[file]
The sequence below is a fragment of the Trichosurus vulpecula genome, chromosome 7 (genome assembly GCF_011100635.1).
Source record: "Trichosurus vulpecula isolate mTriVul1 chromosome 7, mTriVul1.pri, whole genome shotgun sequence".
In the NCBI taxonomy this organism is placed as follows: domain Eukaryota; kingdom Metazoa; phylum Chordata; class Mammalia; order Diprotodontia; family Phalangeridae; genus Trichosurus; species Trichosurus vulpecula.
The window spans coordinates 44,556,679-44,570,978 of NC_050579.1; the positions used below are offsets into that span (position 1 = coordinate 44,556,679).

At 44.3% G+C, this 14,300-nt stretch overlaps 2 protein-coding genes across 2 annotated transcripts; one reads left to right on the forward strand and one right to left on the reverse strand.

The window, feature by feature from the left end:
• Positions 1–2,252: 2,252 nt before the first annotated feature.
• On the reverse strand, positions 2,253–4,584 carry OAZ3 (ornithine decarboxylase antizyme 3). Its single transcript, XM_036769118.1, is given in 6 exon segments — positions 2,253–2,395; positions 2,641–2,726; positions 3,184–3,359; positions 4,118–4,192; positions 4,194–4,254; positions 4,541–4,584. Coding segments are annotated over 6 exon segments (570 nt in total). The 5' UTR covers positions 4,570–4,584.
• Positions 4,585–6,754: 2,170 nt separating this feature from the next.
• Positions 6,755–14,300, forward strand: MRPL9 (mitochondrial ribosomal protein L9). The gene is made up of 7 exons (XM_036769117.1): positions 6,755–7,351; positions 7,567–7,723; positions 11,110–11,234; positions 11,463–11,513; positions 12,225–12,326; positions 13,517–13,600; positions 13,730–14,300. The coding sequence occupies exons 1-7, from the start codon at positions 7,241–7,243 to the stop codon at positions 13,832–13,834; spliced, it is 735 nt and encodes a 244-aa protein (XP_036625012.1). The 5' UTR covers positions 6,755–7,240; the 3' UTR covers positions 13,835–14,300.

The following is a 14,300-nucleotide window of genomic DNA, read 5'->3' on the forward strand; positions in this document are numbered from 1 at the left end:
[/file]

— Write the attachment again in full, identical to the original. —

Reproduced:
The sequence below is a fragment of the Trichosurus vulpecula genome, chromosome 7 (genome assembly GCF_011100635.1).
Source record: "Trichosurus vulpecula isolate mTriVul1 chromosome 7, mTriVul1.pri, whole genome shotgun sequence".
In the NCBI taxonomy this organism is placed as follows: domain Eukaryota; kingdom Metazoa; phylum Chordata; class Mammalia; order Diprotodontia; family Phalangeridae; genus Trichosurus; species Trichosurus vulpecula.
The window spans coordinates 44,556,679-44,570,978 of NC_050579.1; the positions used below are offsets into that span (position 1 = coordinate 44,556,679).

At 44.3% G+C, this 14,300-nt stretch overlaps 2 protein-coding genes across 2 annotated transcripts; one reads left to right on the forward strand and one right to left on the reverse strand.

The window, feature by feature from the left end:
• Positions 1–2,252: 2,252 nt before the first annotated feature.
• On the reverse strand, positions 2,253–4,584 carry OAZ3 (ornithine decarboxylase antizyme 3). Its single transcript, XM_036769118.1, is given in 6 exon segments — positions 2,253–2,395; positions 2,641–2,726; positions 3,184–3,359; positions 4,118–4,192; positions 4,194–4,254; positions 4,541–4,584. Coding segments are annotated over 6 exon segments (570 nt in total). The 5' UTR covers positions 4,570–4,584.
• Positions 4,585–6,754: 2,170 nt separating this feature from the next.
• Positions 6,755–14,300, forward strand: MRPL9 (mitochondrial ribosomal protein L9). The gene is made up of 7 exons (XM_036769117.1): positions 6,755–7,351; positions 7,567–7,723; positions 11,110–11,234; positions 11,463–11,513; positions 12,225–12,326; positions 13,517–13,600; positions 13,730–14,300. The coding sequence occupies exons 1-7, from the start codon at positions 7,241–7,243 to the stop codon at positions 13,832–13,834; spliced, it is 735 nt and encodes a 244-aa protein (XP_036625012.1). The 5' UTR covers positions 6,755–7,240; the 3' UTR covers positions 13,835–14,300.

The following is a 14,300-nucleotide window of genomic DNA, read 5'->3' on the forward strand; positions in this document are numbered from 1 at the left end: